Today is May Day. Since 2007, I have defended the idea of using this date as an international Victims of Communism Day. I outlined the rationale for this proposal (which was not my original idea) in my very first post on the subject:
May Day began as a holiday for socialists and labor union activists, not just communists. But over time, the date was taken over by the Soviet Union and other communist regimes and used as a propaganda tool to prop up their [authority]. I suggest that we instead use it as a day to commemorate those regimes’ millions of victims. The authoritative Black Book of Communism estimates the total at 80 to 100 million dead, greater than that caused by all other twentieth century tyrannies combined. We appropriately have a Holocaust Memorial Day. It is equally appropriate to commemorate the victims of the twentieth century’s other great totalitarian tyranny. And May Day is the most fitting day to do so….
Our comparative neglect of communist crimes has serious costs. Victims of Communism Day can serve the dual purpose of appropriately commemorating the millions of victims, and diminishing the likelihood that such atrocities will recur. Just as Holocaust Memorial Day and other similar events help sensitize us to the dangers of racism, anti-Semitism, and radical nationalism, so Victims of Communism Day can increase awareness of the dangers of left-wing forms of totalitarianism, and government control of the economy and civil society.
This year is a particularly important time to remember the victims of Communism because of the approaching one hundredth anniversary of the October Revolution – Bolshevik takeover of Russia. The Soviet Union was not the most oppressive communist regime. It probably did not match the even more thoroughgoing totalitarianism of the Khmer Rouge and North Korea. Nor did it kill the most people – a record held by Mao Zedong and the Chinese communists. But the Soviet experiment was the principal model for all the later communist states, and it is hard to imagine communists seizing control of so much of the world without it. In addition to the significant material aid that the Soviets provided to communists in other nations, the communist seizure of power in Russia also greatly boosted the ideology’s prospects elsewhere.
To this day, some claim that Soviet communism was originally a positive development and only went bad later, after Joseph Stalin came to power. But Stalin’s crimes were largely extensions of the earlier practices of Lenin. And it is unlikely that things would have gone better if Stalin had lost out to Leon Trotsky, his principal rival in the struggle for power. In some ways, Trotsky’s agenda was even worse than Stalin’s.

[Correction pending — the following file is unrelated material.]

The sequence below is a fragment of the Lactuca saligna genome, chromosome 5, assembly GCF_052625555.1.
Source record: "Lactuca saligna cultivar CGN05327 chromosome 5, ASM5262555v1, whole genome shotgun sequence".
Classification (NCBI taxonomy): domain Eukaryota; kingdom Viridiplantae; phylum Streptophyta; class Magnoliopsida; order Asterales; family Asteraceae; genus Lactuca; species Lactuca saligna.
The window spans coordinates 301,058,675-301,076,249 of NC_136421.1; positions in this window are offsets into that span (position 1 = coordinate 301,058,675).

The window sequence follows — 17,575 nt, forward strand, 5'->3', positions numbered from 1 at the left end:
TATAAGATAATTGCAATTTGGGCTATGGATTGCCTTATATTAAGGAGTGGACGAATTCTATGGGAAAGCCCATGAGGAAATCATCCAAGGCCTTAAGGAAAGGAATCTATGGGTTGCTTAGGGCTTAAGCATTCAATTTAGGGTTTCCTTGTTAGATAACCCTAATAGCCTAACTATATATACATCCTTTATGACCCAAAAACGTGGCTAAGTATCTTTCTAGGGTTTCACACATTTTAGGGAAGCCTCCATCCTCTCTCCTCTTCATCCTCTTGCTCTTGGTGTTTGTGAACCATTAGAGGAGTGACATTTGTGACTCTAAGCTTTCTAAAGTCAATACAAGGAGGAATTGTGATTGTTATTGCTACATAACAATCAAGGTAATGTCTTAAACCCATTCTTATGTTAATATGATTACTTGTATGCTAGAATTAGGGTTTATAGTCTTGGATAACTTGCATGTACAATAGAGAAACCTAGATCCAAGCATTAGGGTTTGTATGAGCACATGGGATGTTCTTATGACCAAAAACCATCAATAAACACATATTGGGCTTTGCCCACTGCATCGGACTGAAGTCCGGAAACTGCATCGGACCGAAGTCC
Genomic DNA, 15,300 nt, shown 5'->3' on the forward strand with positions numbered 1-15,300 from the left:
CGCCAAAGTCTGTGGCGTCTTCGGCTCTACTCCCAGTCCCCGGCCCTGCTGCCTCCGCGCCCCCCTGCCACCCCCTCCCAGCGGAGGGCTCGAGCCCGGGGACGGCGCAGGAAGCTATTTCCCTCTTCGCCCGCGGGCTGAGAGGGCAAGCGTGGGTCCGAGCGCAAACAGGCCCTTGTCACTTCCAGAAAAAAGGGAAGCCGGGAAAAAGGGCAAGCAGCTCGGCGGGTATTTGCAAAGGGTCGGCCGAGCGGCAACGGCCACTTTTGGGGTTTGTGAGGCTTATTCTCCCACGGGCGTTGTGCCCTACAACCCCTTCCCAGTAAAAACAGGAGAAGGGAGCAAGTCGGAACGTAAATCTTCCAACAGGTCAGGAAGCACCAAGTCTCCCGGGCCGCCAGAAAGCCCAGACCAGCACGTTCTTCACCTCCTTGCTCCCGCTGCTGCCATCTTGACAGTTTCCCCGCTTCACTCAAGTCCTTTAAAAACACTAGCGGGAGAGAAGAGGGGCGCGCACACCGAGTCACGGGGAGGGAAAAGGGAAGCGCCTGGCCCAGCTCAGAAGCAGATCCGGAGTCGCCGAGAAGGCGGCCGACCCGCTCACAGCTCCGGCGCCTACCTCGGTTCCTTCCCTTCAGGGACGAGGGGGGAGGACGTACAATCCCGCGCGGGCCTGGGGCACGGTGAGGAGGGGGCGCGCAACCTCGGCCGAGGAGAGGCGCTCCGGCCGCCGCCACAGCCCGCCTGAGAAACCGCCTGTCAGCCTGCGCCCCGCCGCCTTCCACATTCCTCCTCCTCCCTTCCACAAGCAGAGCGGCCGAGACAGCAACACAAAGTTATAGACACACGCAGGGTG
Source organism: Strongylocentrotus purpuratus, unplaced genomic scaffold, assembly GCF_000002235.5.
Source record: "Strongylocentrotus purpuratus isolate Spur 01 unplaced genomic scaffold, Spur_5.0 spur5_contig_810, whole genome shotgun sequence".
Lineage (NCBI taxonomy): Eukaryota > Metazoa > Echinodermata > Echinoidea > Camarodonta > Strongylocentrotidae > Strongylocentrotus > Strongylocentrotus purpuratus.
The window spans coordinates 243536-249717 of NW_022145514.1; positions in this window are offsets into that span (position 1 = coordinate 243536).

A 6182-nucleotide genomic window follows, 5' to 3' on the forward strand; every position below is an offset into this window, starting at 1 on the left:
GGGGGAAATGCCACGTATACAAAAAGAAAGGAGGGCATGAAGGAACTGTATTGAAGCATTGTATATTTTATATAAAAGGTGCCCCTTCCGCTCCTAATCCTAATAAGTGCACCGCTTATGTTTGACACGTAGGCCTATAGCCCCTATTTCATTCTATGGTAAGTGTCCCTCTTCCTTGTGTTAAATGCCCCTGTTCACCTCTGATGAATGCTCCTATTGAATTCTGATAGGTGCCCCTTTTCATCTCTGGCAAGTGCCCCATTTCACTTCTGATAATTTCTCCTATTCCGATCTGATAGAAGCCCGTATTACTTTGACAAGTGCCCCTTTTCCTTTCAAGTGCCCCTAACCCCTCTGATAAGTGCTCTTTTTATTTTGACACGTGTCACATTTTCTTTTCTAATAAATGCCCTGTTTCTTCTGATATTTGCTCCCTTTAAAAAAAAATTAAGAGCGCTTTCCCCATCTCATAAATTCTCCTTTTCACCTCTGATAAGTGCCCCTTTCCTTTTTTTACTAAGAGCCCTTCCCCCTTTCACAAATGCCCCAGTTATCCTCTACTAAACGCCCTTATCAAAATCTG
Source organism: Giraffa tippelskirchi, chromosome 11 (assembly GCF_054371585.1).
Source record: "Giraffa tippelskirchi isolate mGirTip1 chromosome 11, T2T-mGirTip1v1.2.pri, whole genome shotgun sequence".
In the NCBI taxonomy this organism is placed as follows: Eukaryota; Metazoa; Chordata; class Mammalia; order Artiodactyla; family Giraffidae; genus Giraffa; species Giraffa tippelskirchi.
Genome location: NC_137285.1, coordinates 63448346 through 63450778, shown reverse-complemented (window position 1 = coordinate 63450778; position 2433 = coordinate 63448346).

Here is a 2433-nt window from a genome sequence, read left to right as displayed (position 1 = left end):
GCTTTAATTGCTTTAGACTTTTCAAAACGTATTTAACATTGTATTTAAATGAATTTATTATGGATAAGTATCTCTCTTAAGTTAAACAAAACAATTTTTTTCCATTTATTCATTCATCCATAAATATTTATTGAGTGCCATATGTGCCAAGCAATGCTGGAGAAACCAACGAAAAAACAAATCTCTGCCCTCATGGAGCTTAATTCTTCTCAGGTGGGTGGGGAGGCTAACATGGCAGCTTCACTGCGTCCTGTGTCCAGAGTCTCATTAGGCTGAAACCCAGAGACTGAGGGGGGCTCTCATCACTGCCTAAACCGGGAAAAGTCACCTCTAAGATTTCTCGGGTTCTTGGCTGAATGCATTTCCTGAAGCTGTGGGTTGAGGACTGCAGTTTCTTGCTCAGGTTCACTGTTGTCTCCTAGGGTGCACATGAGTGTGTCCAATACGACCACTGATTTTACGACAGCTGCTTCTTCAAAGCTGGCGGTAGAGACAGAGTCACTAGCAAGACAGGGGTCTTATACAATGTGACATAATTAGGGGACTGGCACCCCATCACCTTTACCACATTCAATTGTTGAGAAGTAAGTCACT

As British scholar Tony Brenton and other leading historians show in an important recent book, the rise of communism in Russia was very much an avoidable tragedy, and far from inevitable. Hopefully, we can learn from its history and find ways to reduce the risk of similar atrocities in the future.
In a 2012 post, I explained why May 1 is a better date for Victims of Communism Day than the available alternatives, such as November 7 (the anniversary of the Bolshevik seizure of power in Russia) and August 23 (the anniversary of the Nazi-Soviet Pact). I also addressed various possible objections to May Day, including claims that the date should be reserved for the celebration of labor unions.
But, as I emphasized in my 2013 May Day post, I would be happy to support a different date if it turns out to be easier to build a consensus around it. If another date is chosen, I would prefer November 7 – not out of any desire to diminish the significance of communist atrocities in other nations, but because of the special role of Russia in the history of communism.
NOTE: Some parts of this post were adapted from last year’s Victims of Communism Day post.